What is Canada Fed Deposit in 2022? Payment Dates, and More

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by Enoch Omololu


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What does the Canada Fed deposit on your bank statement mean?

If you have recently received a payment in your bank account tagged as “Canada Fed”, don’t worry. It is more than likely from the Government of Canada.

What is Canada Fed?

Canada Fed is a direct deposit payment made by the Canada Revenue Agency (CRA).

It often signifies that you qualify for one or a combination of benefits including:

Canada Fed Payment Dates in 2022

Depending on the program you are eligible for, Canada Fed payments in 2022 occur as follows:

1. Canada Child Benefit

The Canada Child Benefit is a monthly tax-free payment made to eligible families to help them with the costs of raising kids.

CCB is paid on these dates in 2022:

  • January 20, 2022
  • February 18, 2022
  • March 18, 2022
  • April 20, 2022
  • May 20, 2022
  • June 20, 2022
  • July 20, 2022
  • August 19, 2022
  • September 20, 2022
  • October 20, 2022
  • November 18, 2022
  • December 13, 2022

How much CCB will you get?

The maximum CCB per child under age 6 is $6,833 per year or $569.41 per month.

For kids aged between 6 and 17 years, the maximum amount is $5,765 per year or $480.41 per month.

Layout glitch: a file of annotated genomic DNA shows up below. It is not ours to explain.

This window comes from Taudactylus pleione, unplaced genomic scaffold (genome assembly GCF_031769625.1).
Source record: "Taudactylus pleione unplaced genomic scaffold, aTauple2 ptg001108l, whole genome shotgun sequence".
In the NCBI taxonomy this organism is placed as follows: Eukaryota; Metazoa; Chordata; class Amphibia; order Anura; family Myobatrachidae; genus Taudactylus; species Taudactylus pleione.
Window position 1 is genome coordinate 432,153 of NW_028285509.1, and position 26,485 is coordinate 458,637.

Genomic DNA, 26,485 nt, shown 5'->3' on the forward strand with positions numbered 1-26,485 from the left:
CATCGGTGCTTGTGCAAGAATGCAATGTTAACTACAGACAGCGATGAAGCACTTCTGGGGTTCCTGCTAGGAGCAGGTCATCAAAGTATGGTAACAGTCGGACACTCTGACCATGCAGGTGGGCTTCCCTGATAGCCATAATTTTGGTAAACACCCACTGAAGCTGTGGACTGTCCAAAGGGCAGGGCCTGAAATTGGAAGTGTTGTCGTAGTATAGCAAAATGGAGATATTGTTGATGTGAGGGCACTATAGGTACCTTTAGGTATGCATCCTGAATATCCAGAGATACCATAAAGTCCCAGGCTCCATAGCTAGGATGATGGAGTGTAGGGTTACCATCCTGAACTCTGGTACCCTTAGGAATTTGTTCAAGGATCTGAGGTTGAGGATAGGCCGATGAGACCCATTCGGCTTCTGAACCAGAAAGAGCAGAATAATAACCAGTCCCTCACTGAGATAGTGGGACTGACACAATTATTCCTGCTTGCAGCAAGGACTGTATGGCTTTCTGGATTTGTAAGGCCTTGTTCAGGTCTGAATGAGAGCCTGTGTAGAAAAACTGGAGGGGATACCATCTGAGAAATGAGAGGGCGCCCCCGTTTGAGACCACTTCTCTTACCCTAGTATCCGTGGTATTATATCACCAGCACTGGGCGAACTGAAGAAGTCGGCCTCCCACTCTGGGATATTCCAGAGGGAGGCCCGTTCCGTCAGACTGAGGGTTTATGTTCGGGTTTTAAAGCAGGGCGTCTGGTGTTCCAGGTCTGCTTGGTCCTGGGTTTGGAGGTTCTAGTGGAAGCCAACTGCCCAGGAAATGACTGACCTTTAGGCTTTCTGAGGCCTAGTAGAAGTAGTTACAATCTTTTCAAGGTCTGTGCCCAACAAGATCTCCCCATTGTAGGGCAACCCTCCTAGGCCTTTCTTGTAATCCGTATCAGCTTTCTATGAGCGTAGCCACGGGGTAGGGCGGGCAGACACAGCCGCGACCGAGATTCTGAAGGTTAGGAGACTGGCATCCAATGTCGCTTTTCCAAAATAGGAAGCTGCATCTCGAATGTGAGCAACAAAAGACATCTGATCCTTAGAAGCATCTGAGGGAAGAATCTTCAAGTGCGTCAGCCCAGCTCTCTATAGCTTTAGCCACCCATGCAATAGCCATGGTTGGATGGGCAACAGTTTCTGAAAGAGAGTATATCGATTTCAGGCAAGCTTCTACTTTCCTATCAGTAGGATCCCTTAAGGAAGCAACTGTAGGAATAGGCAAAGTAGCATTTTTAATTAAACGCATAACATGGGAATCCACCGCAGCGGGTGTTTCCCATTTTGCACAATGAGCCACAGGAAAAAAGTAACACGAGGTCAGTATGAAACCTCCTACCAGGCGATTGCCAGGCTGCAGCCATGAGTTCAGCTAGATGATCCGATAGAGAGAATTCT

How much you receive is dependent on how many eligible kids you have and your adjusted family net income for the last tax year.

In 2021, the federal government introduced additional child benefits and supports for eligible families via the Canada Child Benefit Young Children supplement (CCBYCS).

The maximum amount payable is $1,200 per child under age 6 and the final CCBYCS payment for 2021 was paid on October 29th.

2. Canada Child Disability Benefit

Families with children under 18 who have a qualifying disability may be eligible for the child disability benefit.

How much CDB will you get? The maximum benefit per child is $2,915 per year or $242.91 per month.

CDB is paid monthly on the same date as the CCB.

3. GST/HST Credit

The Goods and Services Tax/Harmonized Sales Tax (GST/HST) is a quarterly tax-free benefit paid to low- and modest-income individuals and families.

This benefit helps them to offset the sales taxes they pay during the year.

GST/HST credit payments for 2022 occur on these dates:

  • January 5, 2022
  • April 5, 2022
  • July 5, 2022
  • October 5, 2022

How much will you get?

The GST/HST credit in 2022 is up to $456 if you are single, $598 if you are married or have a common-law partner, and $157 per child under age 19.

4. Canada Workers Benefit

The Canada Workers Benefit (CWB) is a refundable tax credit to help individuals and families who earn a low income while working.

CWB payments in 2022 occur on the same dates as the GST/HST credit:

  • January 5, 2022
  • April 5, 2022
  • July 5, 2022
  • October 5, 2022

The maximum basic CWB for single individuals is $1,381 per year and it is $2,379 for families.

How much will you get?

How much you receive is dependent on your adjusted net income and where you reside. A CWB disability supplement of up to $713 is also paid to eligible recipients.

what are canada fed deposits and payments

Who is Eligible For Canada Fed Payments?

You can receive Canada Fed payments if you meet the conditions for each applicable program.